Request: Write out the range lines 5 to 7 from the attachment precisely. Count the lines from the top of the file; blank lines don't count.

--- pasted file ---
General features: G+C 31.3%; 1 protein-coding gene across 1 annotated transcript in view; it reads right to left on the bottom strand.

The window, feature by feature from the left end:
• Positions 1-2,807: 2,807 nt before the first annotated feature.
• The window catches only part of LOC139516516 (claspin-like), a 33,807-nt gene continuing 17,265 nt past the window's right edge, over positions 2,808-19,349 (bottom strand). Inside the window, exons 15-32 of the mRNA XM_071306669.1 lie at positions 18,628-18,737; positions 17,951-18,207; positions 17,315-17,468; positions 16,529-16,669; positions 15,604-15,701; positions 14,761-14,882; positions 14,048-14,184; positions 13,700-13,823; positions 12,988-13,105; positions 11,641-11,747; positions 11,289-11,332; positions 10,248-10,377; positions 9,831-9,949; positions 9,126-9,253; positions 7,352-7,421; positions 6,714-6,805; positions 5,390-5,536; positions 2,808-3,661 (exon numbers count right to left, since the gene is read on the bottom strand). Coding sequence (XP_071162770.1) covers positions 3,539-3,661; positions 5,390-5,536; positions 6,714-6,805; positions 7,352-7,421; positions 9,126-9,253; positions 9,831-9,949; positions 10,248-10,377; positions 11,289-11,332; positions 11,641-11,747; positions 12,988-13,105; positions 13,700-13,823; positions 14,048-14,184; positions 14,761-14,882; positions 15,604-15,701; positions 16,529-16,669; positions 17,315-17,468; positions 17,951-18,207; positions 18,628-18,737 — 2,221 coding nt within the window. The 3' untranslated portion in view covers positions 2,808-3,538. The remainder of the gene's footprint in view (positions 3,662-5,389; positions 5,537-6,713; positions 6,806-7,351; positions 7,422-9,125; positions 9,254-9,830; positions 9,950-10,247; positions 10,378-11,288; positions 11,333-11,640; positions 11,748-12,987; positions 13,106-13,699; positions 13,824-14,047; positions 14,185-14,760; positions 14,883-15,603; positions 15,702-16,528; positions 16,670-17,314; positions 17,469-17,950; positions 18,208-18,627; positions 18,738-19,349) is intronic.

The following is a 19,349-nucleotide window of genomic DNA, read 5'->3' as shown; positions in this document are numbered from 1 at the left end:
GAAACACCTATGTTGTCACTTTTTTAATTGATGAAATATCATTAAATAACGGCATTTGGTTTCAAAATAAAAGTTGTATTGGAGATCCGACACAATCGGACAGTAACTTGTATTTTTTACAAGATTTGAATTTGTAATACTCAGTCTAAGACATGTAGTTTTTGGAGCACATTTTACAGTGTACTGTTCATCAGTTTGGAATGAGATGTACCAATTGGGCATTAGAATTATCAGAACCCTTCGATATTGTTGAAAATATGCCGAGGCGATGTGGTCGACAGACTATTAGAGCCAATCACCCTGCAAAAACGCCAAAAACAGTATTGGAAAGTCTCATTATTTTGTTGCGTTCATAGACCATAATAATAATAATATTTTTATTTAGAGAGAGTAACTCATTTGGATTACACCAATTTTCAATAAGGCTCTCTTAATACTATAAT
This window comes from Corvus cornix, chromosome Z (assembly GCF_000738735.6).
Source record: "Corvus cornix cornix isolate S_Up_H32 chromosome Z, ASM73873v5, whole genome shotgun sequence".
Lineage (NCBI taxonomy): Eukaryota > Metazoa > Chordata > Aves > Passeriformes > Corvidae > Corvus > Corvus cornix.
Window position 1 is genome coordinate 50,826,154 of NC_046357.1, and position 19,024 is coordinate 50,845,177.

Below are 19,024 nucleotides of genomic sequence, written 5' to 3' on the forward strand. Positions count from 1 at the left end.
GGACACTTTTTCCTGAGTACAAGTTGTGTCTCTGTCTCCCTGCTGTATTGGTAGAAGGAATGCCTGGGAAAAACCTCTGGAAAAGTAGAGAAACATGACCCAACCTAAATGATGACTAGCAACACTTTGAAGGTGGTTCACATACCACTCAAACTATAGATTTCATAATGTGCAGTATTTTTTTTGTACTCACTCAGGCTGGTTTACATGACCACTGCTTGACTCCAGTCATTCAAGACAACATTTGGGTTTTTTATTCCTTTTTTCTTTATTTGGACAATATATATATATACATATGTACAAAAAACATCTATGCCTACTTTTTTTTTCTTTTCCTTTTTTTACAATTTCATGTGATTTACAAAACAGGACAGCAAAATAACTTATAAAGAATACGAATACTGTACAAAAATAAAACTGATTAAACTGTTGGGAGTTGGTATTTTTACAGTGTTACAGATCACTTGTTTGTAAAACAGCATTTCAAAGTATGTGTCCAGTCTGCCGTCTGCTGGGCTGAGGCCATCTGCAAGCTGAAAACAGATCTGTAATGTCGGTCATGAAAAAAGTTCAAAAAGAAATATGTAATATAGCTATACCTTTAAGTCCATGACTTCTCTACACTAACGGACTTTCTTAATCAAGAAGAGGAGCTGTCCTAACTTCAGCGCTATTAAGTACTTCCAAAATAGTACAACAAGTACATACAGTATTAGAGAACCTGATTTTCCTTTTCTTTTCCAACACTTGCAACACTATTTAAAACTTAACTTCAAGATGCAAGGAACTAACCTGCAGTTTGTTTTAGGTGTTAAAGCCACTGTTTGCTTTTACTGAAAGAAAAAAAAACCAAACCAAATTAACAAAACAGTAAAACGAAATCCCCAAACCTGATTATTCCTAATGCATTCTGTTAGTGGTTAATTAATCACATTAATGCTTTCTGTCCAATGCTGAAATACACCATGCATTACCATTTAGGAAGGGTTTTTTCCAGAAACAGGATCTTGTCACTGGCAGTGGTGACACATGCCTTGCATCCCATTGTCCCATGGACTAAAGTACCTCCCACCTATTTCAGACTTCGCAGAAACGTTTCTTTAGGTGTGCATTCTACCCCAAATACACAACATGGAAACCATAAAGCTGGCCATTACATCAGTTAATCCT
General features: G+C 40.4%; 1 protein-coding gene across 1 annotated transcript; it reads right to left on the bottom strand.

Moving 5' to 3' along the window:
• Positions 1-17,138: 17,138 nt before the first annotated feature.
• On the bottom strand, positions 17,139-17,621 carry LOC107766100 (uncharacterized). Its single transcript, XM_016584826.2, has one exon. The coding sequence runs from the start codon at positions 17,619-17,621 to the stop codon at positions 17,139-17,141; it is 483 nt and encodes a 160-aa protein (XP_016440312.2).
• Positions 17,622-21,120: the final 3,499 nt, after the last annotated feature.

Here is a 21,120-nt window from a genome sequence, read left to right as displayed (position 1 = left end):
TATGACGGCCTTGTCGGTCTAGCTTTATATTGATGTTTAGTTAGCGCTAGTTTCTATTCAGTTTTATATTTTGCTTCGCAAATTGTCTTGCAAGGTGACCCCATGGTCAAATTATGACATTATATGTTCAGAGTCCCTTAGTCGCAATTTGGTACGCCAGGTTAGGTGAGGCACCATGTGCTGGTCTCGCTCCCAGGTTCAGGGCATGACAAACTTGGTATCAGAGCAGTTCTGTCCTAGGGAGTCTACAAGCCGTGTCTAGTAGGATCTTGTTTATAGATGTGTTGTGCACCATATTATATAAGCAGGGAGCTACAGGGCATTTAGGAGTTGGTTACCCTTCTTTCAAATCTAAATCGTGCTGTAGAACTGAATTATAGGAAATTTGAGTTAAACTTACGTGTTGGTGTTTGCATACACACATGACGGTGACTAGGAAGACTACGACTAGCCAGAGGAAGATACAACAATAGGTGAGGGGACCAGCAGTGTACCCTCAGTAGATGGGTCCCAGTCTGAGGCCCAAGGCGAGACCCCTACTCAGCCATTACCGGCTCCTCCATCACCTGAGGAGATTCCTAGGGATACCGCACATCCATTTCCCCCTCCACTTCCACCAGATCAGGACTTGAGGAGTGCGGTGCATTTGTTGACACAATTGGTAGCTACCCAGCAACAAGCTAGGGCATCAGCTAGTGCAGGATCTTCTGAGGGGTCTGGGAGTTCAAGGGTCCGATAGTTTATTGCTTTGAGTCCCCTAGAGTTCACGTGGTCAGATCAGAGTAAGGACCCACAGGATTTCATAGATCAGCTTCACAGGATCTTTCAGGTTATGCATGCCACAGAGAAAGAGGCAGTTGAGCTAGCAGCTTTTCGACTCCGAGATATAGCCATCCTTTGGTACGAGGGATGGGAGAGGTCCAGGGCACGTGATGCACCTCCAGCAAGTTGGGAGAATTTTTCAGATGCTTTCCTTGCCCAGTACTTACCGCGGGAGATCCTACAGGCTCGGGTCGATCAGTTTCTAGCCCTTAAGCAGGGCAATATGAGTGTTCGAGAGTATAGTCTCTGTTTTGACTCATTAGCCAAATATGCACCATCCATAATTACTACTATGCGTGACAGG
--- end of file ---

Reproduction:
The following is a 19,349-nucleotide window of genomic DNA, read 5'->3' as shown; positions in this document are numbered from 1 at the left end:
GAAACACCTATGTTGTCACTTTTTTAATTGATGAAATATCATTAAATAACGGCATTTGGTTTCAAAATAAAAGTTGTATTGGAGATCCGACACAATCGGACAGTAACTTGTATTTTTTACAAGATTTGAATTTGTAATACTCAGTCTAAGACATGTAGTTTTTGGAGCACATTTTACAGTGTACTGTTCATCAGTTTGGAATGAGATGTACCAATTGGGCATTAGAATTATCAGAACCCTTCGATATTGTTGAAAATATGCCGAGGCGATGTGGTCGACAGACTATTAGAGCCAATCACCCTGCAAAAACGCCAAAAACAGTATTGGAAAGTCTCATTATTTTGTTGCGTTCATAGACCATAATAATAATAATATTTTTATTTAGAGAGAGTAACTCATTTGGATTACACCAATTTTCAATAAGGCTCTCTTAATACTATAAT
This window comes from Corvus cornix, chromosome Z (assembly GCF_000738735.6).